Royal Naval Biography/Fancourt, Robert Devereux

Vice-Admiral of the Red.

This officer was first Lieutenant of the Gibraltar, of 80 guns, bearing the broad pendant of the late Sir Richard Bickerton, in Feb. 1782, at which period that officer sailed for the East Indies, with several men of war, to reinforce the squadron on that station under Sir Edward Hughes. On his passage the Commodore touched at Rio Janeiro, where he purchased a cutter on Government account, and promoted Mr. Fancourt into her, with the rank of Commander. In this vessel, .which we believe was named the Substitute, and mounted 14 guns, Captain Fancourt proceeded to India, and continued there during the remainder of the war.

In 1790, a dispute arose with Spain relative to Nootka Sound; and Captain Fancourt, who had been advanced to post rank, on the 2d Dec., in the preceding year, was appointed to the command of the Ambuscade frigate, stationed in the Mediterranean. Soon after the commencement of the war with France, in 1793, we find him in the Chichester, of 44 guns, employed principally in escorting the trade to and from the West Indies and Mediterranean. This vessel, in company with the Intrepid, 64, captured la Sirenne, French corvette, off St. Domingo, about the month of Aug. 1794.

In the year 1797, Captain Fancourt was removed into the Agamemnon, of 64 guns, attached to Admiral Duncan’s fleet in the North Sea. This ship appears to have been implicated in the mutiny at the Nore, but previous to its suppression seceded from the rebellious cause[1]. In the summer of 1800, she formed part of the squadron sent to Elsineur under the orders of Vice-Admiral Dickson, for the purpose of giving weight to the arguments adduced by the British Minister in support of the right claimed by Great Britain to search neutral vessels [2].

We next find Captain Fancourt accompanying Sir Hyde Parker on an expedition against Copenhagen, in the spring of 1801; but from the unfortunate circumstance of the Agamemnon striking upon a shoal when approaching the Danish line of defence, he was prevented from participating in the glorious victory achieved by Lord Nelson, to whose division he had been attached. On the Agamemnon’s return to England, she was stationed as a guard ship in Hosely Bay. Captain Fancourt subsequently commanded the Zealand, 64, bearing the flag of the Commander-in-Chief at the Nore. He was advanced to the rank of Rear-Admiral, April 28, 1808; and Vice-Admiral, Aug. 12, 1812.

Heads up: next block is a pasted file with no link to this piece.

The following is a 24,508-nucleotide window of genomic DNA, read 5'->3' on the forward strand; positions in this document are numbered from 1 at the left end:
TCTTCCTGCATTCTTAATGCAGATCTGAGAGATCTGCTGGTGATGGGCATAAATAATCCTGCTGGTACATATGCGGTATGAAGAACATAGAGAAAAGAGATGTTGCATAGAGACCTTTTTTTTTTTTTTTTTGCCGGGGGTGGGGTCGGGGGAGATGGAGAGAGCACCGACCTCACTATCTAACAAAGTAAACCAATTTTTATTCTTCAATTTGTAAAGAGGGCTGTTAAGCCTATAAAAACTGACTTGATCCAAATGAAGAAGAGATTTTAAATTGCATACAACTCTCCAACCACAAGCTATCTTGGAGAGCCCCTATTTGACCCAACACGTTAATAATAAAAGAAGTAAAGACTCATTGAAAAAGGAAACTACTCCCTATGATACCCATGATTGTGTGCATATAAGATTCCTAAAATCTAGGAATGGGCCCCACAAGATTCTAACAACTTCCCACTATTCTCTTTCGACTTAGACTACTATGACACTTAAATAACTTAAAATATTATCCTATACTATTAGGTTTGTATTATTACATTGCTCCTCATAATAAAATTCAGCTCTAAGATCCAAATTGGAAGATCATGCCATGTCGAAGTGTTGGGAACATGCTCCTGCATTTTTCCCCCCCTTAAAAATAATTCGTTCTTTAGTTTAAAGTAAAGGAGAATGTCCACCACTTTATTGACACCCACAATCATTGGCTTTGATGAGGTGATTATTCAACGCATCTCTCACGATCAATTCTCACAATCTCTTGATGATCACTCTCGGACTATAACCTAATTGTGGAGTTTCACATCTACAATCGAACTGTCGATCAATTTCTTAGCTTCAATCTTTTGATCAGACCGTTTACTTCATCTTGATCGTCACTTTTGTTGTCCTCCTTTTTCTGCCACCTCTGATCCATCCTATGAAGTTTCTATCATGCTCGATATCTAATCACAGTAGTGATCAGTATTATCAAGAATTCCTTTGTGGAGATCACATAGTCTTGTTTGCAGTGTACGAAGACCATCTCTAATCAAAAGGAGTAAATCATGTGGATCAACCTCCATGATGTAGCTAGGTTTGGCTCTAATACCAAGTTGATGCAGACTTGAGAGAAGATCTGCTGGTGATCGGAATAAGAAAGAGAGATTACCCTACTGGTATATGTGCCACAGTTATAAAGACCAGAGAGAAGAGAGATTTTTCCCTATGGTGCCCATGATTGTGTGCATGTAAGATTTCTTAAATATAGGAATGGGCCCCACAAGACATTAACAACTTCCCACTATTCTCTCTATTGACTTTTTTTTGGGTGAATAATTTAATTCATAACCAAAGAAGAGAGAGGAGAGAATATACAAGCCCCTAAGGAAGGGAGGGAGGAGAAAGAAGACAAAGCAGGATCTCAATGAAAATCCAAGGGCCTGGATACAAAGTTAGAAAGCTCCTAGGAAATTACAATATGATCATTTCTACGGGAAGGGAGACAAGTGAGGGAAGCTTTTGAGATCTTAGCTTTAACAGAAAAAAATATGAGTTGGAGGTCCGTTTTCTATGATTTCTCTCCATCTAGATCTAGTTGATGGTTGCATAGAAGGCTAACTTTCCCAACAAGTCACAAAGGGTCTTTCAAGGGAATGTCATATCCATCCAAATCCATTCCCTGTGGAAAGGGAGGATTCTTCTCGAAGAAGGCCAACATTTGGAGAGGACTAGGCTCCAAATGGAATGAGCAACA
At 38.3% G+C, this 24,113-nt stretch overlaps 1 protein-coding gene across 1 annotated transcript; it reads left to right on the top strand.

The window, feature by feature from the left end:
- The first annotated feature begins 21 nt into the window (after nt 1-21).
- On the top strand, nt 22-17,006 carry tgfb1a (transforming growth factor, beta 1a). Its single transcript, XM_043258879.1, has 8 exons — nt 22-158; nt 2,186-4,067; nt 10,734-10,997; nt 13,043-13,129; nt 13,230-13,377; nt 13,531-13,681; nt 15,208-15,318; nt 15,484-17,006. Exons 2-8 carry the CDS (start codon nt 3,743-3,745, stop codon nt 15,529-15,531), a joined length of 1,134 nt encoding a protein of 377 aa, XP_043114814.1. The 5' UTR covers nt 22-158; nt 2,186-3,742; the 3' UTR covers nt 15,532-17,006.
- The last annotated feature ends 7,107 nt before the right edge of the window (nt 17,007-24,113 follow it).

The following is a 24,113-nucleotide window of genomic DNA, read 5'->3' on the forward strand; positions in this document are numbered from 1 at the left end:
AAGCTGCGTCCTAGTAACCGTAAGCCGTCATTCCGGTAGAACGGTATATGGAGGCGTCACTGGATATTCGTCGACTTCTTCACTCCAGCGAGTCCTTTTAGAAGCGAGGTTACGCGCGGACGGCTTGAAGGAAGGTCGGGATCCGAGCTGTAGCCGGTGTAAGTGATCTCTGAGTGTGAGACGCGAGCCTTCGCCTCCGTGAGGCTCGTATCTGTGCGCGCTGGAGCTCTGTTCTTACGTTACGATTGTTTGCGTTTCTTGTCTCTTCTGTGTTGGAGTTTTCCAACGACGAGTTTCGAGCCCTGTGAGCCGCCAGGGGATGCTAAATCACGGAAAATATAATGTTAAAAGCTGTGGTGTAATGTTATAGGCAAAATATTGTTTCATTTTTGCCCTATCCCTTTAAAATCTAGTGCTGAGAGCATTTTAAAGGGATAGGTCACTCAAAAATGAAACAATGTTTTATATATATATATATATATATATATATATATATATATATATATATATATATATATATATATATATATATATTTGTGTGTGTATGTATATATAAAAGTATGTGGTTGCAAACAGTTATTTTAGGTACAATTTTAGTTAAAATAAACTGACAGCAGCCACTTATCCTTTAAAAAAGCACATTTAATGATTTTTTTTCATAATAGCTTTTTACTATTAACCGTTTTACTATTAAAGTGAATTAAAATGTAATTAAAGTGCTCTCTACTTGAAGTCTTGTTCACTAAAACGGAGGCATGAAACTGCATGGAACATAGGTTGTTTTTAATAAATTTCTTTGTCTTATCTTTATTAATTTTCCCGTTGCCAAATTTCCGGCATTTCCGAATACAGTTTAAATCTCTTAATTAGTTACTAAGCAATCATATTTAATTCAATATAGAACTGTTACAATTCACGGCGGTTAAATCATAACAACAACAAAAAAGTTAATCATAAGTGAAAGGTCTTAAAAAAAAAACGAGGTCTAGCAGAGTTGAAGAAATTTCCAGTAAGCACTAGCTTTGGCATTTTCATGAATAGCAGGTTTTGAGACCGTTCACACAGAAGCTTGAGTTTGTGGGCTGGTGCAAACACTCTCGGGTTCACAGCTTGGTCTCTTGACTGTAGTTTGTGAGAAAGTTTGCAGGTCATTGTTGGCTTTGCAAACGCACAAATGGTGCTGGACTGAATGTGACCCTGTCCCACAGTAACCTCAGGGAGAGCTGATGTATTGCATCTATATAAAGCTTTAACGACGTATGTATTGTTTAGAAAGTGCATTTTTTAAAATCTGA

1. See p. 163.
  2. In Dec. 1799, a Danish frigate, convoying a fleet of merchantmen in the vicinity of Gibraltar, refused to permit the search of some British cruizers, and fired into a boat sent for that purpose; but this difference was compromised by a disavowal of orders on the part of the Danish court. In July 1800, a similar refusal on the part of the Commander of the Freya, another frigate of that nation, having six vessels under his protection, in the English Channel, was productive of an action, which ended in the Dane striking his colours, and being brought with his charge into the Downs [ See Rear-Admiral Thomas Baker. ]. To prevent any hostile consequences from this affair, the British government lost no time in despatching Lord Whitworth to the Court of Denmark; and to give weight to his Lordship’s arguments, as well as to secure and protect the Baltic convoy, should not the Danish government accede to the desired arrangements, that minister was accompanied by a squadron of four sail of the line, (to which the Agamemnon and five others were afterwards added,) three 50-gun ships, and several frigates and smaller vessels, under Vice-Admiral Dickson.

    The British squadron reached Elsineur Roads on the 20th Aug., and on the 29th the negociation terminated in a convention between the two powers, by virtue of which, the Freya and the vessels detained with her were to be repaired at the expence of Great Britain and then released; but the question of the right of search was left for future discussion. Vice-Admiral Dickson left the Sound on the 7th of the ensuing month, and returned to Yarmouth Roads. On this occasion Denmark was awed into forbearance; but her resentment was not appeased, as will appear hereafter in our memoir of Vice-Admiral Sir Thomas Foley.